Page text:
Web site development costs have grown into a $10 billion industry, while revenues generated online reach $95 billion in 1999 and are expected to reach $226 billion in 2000, according to ActivMedia Research.
ActivMedia’s “Real Numbers Behind ‘Net Profits” study of electronic commerce found the average budgeted investment for e-commerce Web site development in 1999 across all Web sites (excluding ISPs) is about $37,000. Media and portal sites committed the most to e-commerce site development, averaging $78,000. Business-to-consumer sites selling exclusively online averaged $68,000, and typical retail and business-to-business sites committed in the mid-$20,000 range.
European Web sites committed to spending more than twice as much per site ($77,000 vs. $34,000) as sites in North America, according to ActivMedia. Web sites anticipating profitability in two to five years had far higher development budgets than sites that were already profitable or expecting profitability soon ($59,000 to 26,000).
According to ActivMedia VP of Research Harry Wolhandler, online growth is exploding, particularly among mid-range and smaller online operations, as companies gear up to meet anticipated demand.
“Internet-generated revenues in 2000 will reach $226 billion, nearly six times the $38 billion of 1998,” Wolhandler said. “Typical growth rates for many mid-range players are even higher, and some companies will experience growth over 2000 percent. Naturally, e-commerce programs that see growth rates 3-4 times higher than average are going to budget more for Web site development today in order to handle the expected future business.”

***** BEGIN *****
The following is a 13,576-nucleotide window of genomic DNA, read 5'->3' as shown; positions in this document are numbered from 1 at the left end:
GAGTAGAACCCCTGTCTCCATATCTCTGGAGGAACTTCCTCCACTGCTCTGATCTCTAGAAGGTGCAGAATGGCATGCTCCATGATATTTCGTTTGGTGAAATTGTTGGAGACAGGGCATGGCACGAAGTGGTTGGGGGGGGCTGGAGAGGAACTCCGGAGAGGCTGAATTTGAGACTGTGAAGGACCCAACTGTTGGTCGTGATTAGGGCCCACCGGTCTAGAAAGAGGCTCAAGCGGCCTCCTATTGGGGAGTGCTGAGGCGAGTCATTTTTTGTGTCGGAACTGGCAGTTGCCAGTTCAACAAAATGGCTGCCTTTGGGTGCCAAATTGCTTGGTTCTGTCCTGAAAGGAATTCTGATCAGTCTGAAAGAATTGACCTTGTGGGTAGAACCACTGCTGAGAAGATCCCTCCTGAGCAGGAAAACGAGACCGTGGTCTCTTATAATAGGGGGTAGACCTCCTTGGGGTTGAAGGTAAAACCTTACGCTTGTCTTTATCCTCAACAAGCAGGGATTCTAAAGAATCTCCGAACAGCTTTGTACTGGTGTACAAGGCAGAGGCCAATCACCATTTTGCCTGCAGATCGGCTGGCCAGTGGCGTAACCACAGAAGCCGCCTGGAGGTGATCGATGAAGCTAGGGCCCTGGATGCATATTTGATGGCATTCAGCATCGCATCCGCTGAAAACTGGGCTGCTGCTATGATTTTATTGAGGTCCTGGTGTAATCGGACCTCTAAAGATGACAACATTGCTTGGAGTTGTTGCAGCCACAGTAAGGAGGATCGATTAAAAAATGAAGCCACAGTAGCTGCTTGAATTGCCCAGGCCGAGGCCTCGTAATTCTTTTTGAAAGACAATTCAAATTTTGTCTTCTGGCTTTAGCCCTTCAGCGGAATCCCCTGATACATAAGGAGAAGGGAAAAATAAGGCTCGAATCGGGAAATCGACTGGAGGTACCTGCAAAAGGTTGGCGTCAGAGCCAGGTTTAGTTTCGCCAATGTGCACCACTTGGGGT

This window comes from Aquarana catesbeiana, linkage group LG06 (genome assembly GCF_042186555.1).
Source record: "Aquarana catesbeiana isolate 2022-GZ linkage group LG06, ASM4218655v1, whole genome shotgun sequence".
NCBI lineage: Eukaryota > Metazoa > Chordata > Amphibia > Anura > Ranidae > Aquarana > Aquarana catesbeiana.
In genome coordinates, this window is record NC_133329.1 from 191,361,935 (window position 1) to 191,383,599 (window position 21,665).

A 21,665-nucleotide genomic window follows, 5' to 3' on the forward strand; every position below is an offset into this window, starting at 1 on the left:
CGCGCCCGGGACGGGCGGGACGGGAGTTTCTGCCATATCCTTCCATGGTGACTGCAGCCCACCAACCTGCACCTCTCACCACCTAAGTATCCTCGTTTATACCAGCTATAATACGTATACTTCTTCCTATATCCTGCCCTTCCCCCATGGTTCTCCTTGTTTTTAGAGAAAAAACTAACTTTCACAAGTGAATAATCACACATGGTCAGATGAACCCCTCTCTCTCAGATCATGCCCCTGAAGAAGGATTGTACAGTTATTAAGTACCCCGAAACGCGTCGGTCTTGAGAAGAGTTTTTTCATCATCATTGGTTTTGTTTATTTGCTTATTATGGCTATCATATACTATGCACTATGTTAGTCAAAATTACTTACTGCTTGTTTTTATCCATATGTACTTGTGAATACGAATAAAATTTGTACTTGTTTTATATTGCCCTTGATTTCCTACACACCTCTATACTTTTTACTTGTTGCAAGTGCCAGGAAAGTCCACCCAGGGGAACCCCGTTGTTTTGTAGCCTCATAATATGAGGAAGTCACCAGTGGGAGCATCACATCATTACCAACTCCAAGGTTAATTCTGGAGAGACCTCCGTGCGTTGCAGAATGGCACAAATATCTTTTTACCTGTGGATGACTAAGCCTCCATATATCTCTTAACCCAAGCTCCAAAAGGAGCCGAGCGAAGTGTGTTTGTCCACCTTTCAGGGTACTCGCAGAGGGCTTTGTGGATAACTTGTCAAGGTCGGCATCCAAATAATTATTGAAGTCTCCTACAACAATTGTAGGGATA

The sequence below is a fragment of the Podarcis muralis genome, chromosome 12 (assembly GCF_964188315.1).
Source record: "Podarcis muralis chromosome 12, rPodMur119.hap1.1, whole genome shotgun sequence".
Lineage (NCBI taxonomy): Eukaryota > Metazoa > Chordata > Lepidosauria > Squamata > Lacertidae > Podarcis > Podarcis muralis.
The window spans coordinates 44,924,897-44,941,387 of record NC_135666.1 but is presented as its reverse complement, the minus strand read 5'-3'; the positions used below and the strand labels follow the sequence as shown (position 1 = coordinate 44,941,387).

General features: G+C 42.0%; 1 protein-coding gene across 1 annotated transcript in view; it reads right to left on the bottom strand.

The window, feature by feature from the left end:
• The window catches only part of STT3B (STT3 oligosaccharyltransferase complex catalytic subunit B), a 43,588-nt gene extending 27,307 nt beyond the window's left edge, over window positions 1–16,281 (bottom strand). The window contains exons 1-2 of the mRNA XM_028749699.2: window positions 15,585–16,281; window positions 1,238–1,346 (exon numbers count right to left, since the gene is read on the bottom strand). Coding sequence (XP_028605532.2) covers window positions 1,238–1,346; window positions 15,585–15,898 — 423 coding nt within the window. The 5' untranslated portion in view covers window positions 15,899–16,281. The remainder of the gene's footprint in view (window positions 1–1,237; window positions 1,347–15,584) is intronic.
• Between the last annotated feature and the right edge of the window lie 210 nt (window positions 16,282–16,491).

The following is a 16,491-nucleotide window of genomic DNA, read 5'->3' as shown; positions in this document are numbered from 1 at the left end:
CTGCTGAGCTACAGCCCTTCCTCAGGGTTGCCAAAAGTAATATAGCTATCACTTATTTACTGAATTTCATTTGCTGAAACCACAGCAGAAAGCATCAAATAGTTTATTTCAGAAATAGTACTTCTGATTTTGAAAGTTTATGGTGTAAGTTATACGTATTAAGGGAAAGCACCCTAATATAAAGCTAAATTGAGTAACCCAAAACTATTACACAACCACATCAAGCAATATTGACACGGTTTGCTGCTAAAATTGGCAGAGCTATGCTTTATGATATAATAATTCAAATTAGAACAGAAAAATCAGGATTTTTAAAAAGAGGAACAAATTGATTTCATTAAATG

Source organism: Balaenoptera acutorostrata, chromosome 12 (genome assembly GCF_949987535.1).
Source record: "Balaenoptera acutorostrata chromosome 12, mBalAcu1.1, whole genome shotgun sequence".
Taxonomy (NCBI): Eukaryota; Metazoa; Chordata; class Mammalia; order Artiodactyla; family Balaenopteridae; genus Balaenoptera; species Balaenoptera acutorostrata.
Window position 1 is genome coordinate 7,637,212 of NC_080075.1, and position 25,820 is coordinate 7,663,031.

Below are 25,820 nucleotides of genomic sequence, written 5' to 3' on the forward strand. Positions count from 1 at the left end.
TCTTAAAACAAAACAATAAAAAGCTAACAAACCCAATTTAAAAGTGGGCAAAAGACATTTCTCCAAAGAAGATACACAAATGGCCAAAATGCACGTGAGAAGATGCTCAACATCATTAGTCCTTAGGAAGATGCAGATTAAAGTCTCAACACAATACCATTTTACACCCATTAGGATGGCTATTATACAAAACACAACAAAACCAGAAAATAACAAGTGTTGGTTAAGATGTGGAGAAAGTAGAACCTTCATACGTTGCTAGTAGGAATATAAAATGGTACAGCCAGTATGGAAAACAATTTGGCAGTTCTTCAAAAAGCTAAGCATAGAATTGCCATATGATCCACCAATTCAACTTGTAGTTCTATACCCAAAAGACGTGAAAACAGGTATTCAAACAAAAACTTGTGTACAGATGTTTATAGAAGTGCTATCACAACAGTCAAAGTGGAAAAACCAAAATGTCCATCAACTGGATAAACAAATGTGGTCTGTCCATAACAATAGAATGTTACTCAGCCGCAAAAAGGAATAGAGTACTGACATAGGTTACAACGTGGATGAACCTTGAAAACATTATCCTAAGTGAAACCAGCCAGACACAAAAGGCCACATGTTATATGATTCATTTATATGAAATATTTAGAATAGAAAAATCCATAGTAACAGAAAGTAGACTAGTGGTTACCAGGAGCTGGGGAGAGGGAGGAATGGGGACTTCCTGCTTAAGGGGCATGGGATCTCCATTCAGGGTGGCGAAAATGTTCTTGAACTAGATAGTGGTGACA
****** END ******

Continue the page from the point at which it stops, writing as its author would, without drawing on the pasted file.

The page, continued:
Web site development budgets for 1999 were skewed upward for firms with larger promotional budgets, revenues, number of Web site pages, number of registered domain names, and total staff sizes greater than 100.
A survey by Bear Stearns that examined the spending patterns of Web masters found that personnel costs continue to consume the largest portion of Web site budgets. The top three budget costs reported in the Bear Stearns survey are personnel, hosting fees, and servers.
In absolute dollar terms, all budget line items identified in the survey will climb year-over-year. The barriers Web masters perceive to the implementation to an Internet, intranet, or extranet include lack of funding, lack of qualified personnel, and lack of support from corporate management.
Having grown 25 percent from 1998 to 1999, Web budgets (including Internet, intranet, and extranet) are expected to rise by more than 35 percent from 1999 to 2000, with Web site budgets of medium-sized businesses expected to increase the fastest (more than 150 percent). Small and large-sized business Web budgets are anticipated to grow about 30 percent, according to the Bear Stearns survey.
|1999 Budget for Total Web Site Investment|
|Type of site|
|$1 to 100||2%||3%||1%|
|$100 to 500||9%||10%||6%|
|$501 to 1,000||10%||5%||11%|
|$1,001 to 5,000||34%||20%||31%|
|$5,001 to 10,000||13%||11%||7%|
|$10,001 to 99,999||22%||28%||27%|
|$100,000 to 999,999||8%||15%||9%|
|Source: ActivMedia Research LLC|
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